Three questions that are key to solving the corporate tax mess

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The world of tax is in a mess. Google, Amazon and, according to Ernst & Young before the Public Accounts Committee, many more companies are persistently abusing the international tax system to make sure they do not pay tax where it is very obviously due. The person who can deny that tax justice, and the credibility of national tax systems, requires that a company making sales in a country, using staff employed and substantial it owns facilities in that country for consumption by people in that country, is not taxable there as a result of abuse of a contract clause designed in another era (Article 5 of the standard OECD double tax treaty) in a way that could never have been foreseen is not just willfully blind to reality; they’re also actively seeking to undermine the rights of democratic governments, including our own.

I have commented, often, that the fact that business and the Big 4 firms of accountants willingly participate in this process is not surprising. As was admitted by the MD of Waitrose (of all companies) yesterday on Radio 4, those running such companies think it is our duty to now accept that the era of national democratic government is over and that we should accept that rule by multinational companies will soon be the explicit norm. That, of course, suits the 1% of the population who might gain as a result very well.

What is much more surprising is that the governments and tax authorities of the world so tacitly participate in this process. I have, of course, argued that both have been captured for their own gain by the business elite: in the case of H M Revenue & Customs this corporate takeover of a state function is now so explicit that it’s almost possible to see the strings linking HMRC permanent secretary to her chairman, former KPMG senior partner Ian Barlow.

But that need not be the case, and internationally it is not so obvious that the same situation exists. So, in that case three questions have to be asked.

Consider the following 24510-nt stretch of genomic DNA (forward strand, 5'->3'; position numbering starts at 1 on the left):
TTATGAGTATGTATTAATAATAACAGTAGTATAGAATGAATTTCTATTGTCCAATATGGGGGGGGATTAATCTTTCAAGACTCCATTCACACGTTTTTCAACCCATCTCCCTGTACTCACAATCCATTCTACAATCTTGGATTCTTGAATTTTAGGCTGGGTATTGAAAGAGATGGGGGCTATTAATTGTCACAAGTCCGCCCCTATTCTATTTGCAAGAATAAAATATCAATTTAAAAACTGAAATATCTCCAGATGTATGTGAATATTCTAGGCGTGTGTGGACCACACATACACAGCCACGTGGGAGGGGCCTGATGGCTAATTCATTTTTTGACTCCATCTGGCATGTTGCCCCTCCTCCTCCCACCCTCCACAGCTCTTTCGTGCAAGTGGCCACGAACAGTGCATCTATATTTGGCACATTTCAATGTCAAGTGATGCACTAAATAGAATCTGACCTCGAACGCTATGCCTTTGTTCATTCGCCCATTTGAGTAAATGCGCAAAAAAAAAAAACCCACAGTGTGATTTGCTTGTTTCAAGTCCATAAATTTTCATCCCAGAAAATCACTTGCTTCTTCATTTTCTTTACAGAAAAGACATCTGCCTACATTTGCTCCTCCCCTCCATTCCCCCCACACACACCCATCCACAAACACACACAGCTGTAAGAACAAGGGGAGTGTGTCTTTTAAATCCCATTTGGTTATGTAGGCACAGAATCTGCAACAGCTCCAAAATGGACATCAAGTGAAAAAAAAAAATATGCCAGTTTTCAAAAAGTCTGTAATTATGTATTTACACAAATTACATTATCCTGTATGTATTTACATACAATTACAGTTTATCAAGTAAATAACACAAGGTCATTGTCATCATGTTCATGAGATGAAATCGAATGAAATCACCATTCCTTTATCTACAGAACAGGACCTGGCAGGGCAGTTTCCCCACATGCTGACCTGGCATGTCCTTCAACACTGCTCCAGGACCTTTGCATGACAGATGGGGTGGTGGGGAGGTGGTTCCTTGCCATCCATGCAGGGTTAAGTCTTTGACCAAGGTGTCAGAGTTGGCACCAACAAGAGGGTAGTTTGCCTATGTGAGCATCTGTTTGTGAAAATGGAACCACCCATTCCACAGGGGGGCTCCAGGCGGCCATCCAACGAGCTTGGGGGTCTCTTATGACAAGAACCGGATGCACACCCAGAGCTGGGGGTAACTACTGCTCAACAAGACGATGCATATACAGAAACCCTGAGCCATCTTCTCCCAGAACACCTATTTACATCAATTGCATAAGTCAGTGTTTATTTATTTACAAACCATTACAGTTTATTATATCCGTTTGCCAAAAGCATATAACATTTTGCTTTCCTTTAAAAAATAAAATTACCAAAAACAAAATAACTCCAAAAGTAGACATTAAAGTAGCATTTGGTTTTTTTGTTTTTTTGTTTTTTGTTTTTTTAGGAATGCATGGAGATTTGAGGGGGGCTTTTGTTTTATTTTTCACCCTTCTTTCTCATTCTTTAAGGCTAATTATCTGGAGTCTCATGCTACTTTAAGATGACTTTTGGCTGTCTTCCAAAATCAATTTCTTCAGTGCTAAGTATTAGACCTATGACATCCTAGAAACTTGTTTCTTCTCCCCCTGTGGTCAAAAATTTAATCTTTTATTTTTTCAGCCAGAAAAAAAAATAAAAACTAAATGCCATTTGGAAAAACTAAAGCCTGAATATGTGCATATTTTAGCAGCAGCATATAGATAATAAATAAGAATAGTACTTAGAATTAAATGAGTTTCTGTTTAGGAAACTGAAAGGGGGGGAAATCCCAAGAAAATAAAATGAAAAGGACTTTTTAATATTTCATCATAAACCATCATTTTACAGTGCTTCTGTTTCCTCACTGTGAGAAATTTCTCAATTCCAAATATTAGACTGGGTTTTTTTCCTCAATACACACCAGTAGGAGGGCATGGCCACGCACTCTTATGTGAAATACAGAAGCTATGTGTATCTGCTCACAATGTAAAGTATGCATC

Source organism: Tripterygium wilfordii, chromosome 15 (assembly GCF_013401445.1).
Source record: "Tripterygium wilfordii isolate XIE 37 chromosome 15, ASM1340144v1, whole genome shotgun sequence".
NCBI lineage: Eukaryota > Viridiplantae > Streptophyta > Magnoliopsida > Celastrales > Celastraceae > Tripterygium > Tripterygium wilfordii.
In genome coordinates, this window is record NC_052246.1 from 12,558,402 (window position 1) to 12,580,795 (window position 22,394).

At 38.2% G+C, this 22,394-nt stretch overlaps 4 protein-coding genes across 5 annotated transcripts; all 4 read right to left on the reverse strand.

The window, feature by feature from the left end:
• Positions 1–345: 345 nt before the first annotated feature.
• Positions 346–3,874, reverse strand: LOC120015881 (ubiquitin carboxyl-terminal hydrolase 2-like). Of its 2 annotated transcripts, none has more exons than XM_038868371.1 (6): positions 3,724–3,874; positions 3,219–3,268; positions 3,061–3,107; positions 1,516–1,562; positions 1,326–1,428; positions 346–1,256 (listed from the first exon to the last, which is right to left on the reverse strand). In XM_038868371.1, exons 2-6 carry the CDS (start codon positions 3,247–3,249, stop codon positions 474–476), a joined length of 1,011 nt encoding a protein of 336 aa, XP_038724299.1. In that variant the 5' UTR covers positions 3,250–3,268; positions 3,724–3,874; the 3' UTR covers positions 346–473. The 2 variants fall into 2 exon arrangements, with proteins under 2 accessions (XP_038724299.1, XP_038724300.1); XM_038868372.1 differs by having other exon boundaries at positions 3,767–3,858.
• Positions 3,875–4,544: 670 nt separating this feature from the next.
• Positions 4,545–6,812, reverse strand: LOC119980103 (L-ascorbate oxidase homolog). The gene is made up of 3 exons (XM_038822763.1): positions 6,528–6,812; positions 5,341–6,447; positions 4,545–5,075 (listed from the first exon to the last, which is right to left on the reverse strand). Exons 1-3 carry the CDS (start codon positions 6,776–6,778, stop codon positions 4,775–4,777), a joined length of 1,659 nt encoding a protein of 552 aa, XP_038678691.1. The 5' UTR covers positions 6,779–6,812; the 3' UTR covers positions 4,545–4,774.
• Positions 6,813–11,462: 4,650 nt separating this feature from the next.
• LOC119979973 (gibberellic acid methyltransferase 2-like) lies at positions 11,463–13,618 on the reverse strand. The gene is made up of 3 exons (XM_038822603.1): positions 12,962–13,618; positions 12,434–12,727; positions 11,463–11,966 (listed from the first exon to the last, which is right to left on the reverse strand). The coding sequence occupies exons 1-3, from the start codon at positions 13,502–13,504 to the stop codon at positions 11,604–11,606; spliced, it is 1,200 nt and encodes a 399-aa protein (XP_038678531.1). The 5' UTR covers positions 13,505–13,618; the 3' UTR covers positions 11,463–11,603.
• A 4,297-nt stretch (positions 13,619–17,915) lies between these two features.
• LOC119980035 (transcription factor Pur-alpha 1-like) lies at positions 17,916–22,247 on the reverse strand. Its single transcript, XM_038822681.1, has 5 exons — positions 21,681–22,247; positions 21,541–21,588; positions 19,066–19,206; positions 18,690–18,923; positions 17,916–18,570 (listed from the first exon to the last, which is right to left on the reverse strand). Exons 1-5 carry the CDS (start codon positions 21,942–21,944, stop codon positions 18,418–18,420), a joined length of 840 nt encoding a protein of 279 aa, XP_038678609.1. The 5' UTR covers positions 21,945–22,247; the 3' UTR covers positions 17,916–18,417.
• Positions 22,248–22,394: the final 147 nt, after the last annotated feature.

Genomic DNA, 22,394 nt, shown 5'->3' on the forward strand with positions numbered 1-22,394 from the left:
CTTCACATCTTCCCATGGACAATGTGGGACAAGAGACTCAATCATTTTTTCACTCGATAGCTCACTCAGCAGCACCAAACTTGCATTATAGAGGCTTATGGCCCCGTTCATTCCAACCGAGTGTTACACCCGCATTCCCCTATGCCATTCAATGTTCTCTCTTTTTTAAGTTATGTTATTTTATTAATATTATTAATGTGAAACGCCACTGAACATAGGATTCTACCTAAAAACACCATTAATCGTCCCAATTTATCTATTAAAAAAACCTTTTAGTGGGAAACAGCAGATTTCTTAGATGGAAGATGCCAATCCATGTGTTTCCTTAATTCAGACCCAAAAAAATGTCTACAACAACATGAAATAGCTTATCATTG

The first is why is it that we apparently have a world tax authority in the form of the OECD without anyone having appeared to agree to it, and to which we must all apparently bow if it comes up with no solution to this issue (which its boss, Pascal St Amans is intellectually disinclined to do, despite all the bluster of its February report on Base Erosion and Profit Shifting).

Second, why aren’t we willing to challenge the abuse of double tax treaties using domestic law? After all, the whole purpose of double tax treaties is to make sure that the right amount of tax is paid at the right time and in the right place. The reality is that they are now widely known to be used to ensure that far too little tax is paid as a result of the use of wholly artificial structures whose purpose can only be explained by a desire to minimise tax. The weasel words of Big 4 accountants to the contrary can safely be dismissed on this issue because it is obvious that they are simply the hired architects of those who abuse. In that case it is absurd that the General Anti-Abuse Rule — in which I acknowledge I played a part — deliberately does not go near such arrangements. The need for a General Anti-Tax Avoidance Principle that does let us tackle this abuse by saying that the legal form of these arrangements does not reflect their economic substance and so can be ignored for tax purposes is long over due. What is more, the OECD recognises the right of states to do just that, as does the EU (who is actively encouraging states to adopt general anti-avoidance principles). So, the question has to be asked, just what is the problem?

Third, and last, why is there such reluctance to ask companies to be accountable to states? The case for country-by-country reporting is being won, steadily and yet the support of elected politicians remains far too lukewarm. Cameron, for example, talks about it as a voluntary measure as if tax compliance with the laws of the UK was an option for multinational corporations. This is about the very essence of democracy, and the battle to keep that democratic process in place and not to surrender it to the corporate (fascist) state is in progress, now. So why are democrats so unwilling to take the fight on, Margaret Hodge apart?

The good news is country-by-country reporting is possible.

And a General Anti-Tax Avoidance Principle that defeats the sort of multinational corporation abuse we are facing is possible.

And the OECD tax model can be evolved into a unitary tax system that would defeat these shenanigans, as explained here.

All this is possible.

The question is why aren’t we willing to do those things? And for that we have to hold our politicians to account.